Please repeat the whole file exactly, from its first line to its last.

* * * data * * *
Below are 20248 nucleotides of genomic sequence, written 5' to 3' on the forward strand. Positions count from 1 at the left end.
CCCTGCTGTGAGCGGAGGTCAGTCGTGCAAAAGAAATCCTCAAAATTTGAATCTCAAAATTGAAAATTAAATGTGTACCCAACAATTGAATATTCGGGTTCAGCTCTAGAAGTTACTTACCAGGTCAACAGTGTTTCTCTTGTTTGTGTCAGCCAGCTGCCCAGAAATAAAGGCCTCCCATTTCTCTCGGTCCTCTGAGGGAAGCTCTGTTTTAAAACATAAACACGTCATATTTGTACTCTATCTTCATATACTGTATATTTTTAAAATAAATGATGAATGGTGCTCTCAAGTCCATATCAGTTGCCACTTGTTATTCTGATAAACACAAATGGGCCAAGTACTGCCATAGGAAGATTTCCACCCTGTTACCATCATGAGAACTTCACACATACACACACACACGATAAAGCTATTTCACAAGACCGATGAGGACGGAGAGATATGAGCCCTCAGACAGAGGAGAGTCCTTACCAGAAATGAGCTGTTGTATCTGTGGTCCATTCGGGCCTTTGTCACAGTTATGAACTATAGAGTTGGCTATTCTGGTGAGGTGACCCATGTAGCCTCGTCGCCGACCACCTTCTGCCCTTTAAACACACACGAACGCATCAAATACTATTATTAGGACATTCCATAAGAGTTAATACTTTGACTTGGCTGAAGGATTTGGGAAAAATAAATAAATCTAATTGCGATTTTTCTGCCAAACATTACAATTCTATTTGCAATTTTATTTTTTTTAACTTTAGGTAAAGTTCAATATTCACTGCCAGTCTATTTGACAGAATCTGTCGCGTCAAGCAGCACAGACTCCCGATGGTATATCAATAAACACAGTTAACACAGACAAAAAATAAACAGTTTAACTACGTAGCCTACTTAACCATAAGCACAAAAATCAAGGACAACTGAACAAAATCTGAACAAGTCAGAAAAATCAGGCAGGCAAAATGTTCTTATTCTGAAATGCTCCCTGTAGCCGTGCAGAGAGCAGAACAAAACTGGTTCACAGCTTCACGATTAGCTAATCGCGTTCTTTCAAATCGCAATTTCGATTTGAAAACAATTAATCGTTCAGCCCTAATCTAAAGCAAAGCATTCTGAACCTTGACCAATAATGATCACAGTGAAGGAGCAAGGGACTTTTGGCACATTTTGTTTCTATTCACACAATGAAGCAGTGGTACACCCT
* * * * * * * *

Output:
Below are 20248 nucleotides of genomic sequence, written 5' to 3' on the forward strand. Positions count from 1 at the left end.
CCCTGCTGTGAGCGGAGGTCAGTCGTGCAAAAGAAATCCTCAAAATTTGAATCTCAAAATTGAAAATTAAATGTGTACCCAACAATTGAATATTCGGGTTCAGCTCTAGAAGTTACTTACCAGGTCAACAGTGTTTCTCTTGTTTGTGTCAGCCAGCTGCCCAGAAATAAAGGCCTCCCATTTCTCTCGGTCCTCTGAGGGAAGCTCTGTTTTAAAACATAAACACGTCATATTTGTACTCTATCTTCATATACTGTATATTTTTAAAATAAATGATGAATGGTGCTCTCAAGTCCATATCAGTTGCCACTTGTTATTCTGATAAACACAAATGGGCCAAGTACTGCCATAGGAAGATTTCCACCCTGTTACCATCATGAGAACTTCACACATACACACACACACGATAAAGCTATTTCACAAGACCGATGAGGACGGAGAGATATGAGCCCTCAGACAGAGGAGAGTCCTTACCAGAAATGAGCTGTTGTATCTGTGGTCCATTCGGGCCTTTGTCACAGTTATGAACTATAGAGTTGGCTATTCTGGTGAGGTGACCCATGTAGCCTCGTCGCCGACCACCTTCTGCCCTTTAAACACACACGAACGCATCAAATACTATTATTAGGACATTCCATAAGAGTTAATACTTTGACTTGGCTGAAGGATTTGGGAAAAATAAATAAATCTAATTGCGATTTTTCTGCCAAACATTACAATTCTATTTGCAATTTTATTTTTTTTAACTTTAGGTAAAGTTCAATATTCACTGCCAGTCTATTTGACAGAATCTGTCGCGTCAAGCAGCACAGACTCCCGATGGTATATCAATAAACACAGTTAACACAGACAAAAAATAAACAGTTTAACTACGTAGCCTACTTAACCATAAGCACAAAAATCAAGGACAACTGAACAAAATCTGAACAAGTCAGAAAAATCAGGCAGGCAAAATGTTCTTATTCTGAAATGCTCCCTGTAGCCGTGCAGAGAGCAGAACAAAACTGGTTCACAGCTTCACGATTAGCTAATCGCGTTCTTTCAAATCGCAATTTCGATTTGAAAACAATTAATCGTTCAGCCCTAATCTAAAGCAAAGCATTCTGAACCTTGACCAATAATGATCACAGTGAAGGAGCAAGGGACTTTTGGCACATTTTGTTTCTATTCACACAATGAAGCAGTGGTACACCCT